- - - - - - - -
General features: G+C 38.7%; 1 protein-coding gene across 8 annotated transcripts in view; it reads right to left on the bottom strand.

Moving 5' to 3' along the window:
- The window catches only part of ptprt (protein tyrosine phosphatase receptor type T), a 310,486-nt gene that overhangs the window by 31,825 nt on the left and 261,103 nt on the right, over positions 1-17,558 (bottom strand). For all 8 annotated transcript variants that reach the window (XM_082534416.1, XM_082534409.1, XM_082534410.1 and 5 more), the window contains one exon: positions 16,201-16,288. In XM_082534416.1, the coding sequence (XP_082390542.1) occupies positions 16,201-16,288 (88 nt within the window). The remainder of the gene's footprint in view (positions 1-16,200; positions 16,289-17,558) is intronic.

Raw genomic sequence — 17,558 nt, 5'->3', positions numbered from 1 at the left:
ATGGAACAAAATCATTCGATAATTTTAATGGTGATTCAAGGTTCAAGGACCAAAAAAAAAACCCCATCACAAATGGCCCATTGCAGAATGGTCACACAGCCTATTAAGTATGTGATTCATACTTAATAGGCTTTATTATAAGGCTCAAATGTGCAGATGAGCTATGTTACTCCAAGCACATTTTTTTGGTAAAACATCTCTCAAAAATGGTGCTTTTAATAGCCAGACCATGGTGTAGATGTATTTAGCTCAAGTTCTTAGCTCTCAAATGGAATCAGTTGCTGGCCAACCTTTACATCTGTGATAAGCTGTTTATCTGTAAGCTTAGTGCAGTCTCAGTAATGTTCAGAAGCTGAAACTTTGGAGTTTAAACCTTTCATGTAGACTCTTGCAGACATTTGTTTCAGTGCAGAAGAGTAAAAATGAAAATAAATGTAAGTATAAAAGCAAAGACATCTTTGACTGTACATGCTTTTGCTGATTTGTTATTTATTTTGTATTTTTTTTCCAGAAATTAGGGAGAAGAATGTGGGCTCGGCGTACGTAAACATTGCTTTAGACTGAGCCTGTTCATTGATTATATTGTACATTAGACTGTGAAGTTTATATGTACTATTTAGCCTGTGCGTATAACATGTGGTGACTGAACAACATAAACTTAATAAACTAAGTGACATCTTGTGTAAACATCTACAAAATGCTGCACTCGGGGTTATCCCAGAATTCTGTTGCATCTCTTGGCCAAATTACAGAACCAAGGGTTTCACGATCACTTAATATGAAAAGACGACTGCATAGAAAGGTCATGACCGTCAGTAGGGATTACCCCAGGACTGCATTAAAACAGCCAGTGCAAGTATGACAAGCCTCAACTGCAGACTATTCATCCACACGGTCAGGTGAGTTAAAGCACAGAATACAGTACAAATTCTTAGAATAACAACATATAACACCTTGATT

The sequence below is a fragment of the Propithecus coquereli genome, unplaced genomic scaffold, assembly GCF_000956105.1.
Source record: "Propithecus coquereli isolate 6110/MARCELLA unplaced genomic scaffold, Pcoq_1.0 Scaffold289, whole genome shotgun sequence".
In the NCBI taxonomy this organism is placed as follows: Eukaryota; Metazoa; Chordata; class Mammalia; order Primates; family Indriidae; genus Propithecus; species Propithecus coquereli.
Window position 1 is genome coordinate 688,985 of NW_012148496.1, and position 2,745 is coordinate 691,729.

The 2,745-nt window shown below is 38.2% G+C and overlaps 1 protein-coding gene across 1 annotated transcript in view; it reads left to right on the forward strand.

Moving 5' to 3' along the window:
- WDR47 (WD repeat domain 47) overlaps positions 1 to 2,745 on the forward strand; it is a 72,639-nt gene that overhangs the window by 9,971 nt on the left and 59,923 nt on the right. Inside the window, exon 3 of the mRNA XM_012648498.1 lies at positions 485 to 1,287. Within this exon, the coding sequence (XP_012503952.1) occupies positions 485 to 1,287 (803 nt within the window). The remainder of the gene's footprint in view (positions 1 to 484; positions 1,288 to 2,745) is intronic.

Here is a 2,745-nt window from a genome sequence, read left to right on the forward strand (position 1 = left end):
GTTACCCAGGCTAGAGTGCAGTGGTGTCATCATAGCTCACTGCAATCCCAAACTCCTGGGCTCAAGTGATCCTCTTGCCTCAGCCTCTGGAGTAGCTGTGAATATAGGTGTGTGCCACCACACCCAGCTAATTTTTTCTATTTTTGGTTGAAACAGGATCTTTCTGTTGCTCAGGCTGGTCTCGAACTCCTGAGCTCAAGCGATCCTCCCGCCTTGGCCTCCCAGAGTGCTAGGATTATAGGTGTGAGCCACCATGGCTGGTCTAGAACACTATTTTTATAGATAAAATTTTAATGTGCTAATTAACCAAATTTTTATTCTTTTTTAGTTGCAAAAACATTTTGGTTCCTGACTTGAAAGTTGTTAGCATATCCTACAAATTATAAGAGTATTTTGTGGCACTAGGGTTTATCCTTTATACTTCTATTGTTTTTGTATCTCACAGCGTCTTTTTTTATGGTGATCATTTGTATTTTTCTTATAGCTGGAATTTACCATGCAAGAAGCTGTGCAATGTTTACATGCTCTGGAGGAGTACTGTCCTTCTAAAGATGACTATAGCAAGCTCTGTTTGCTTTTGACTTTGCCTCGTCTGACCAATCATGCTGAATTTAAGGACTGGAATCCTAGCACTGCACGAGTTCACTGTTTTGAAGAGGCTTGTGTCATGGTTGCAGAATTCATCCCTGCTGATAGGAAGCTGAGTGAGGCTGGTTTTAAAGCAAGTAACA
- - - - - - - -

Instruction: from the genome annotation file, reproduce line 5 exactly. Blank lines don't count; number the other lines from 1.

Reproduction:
ATGGAACAAAATCATTCGATAATTTTAATGGTGATTCAAGGTTCAAGGACCAAAAAAAAAACCCCATCACAAATGGCCCATTGCAGAATGGTCACACAGCCTATTAAGTATGTGATTCATACTTAATAGGCTTTATTATAAGGCTCAAATGTGCAGATGAGCTATGTTACTCCAAGCACATTTTTTTGGTAAAACATCTCTCAAAAATGGTGCTTTTAATAGCCAGACCATGGTGTAGATGTATTTAGCTCAAGTTCTTAGCTCTCAAATGGAATCAGTTGCTGGCCAACCTTTACATCTGTGATAAGCTGTTTATCTGTAAGCTTAGTGCAGTCTCAGTAATGTTCAGAAGCTGAAACTTTGGAGTTTAAACCTTTCATGTAGACTCTTGCAGACATTTGTTTCAGTGCAGAAGAGTAAAAATGAAAATAAATGTAAGTATAAAAGCAAAGACATCTTTGACTGTACATGCTTTTGCTGATTTGTTATTTATTTTGTATTTTTTTTCCAGAAATTAGGGAGAAGAATGTGGGCTCGGCGTACGTAAACATTGCTTTAGACTGAGCCTGTTCATTGATTATATTGTACATTAGACTGTGAAGTTTATATGTACTATTTAGCCTGTGCGTATAACATGTGGTGACTGAACAACATAAACTTAATAAACTAAGTGACATCTTGTGTAAACATCTACAAAATGCTGCACTCGGGGTTATCCCAGAATTCTGTTGCATCTCTTGGCCAAATTACAGAACCAAGGGTTTCACGATCACTTAATATGAAAAGACGACTGCATAGAAAGGTCATGACCGTCAGTAGGGATTACCCCAGGACTGCATTAAAACAGCCAGTGCAAGTATGACAAGCCTCAACTGCAGACTATTCATCCACACGGTCAGGTGAGTTAAAGCACAGAATACAGTACAAATTCTTAGAATAACAACATATAACACCTTGATT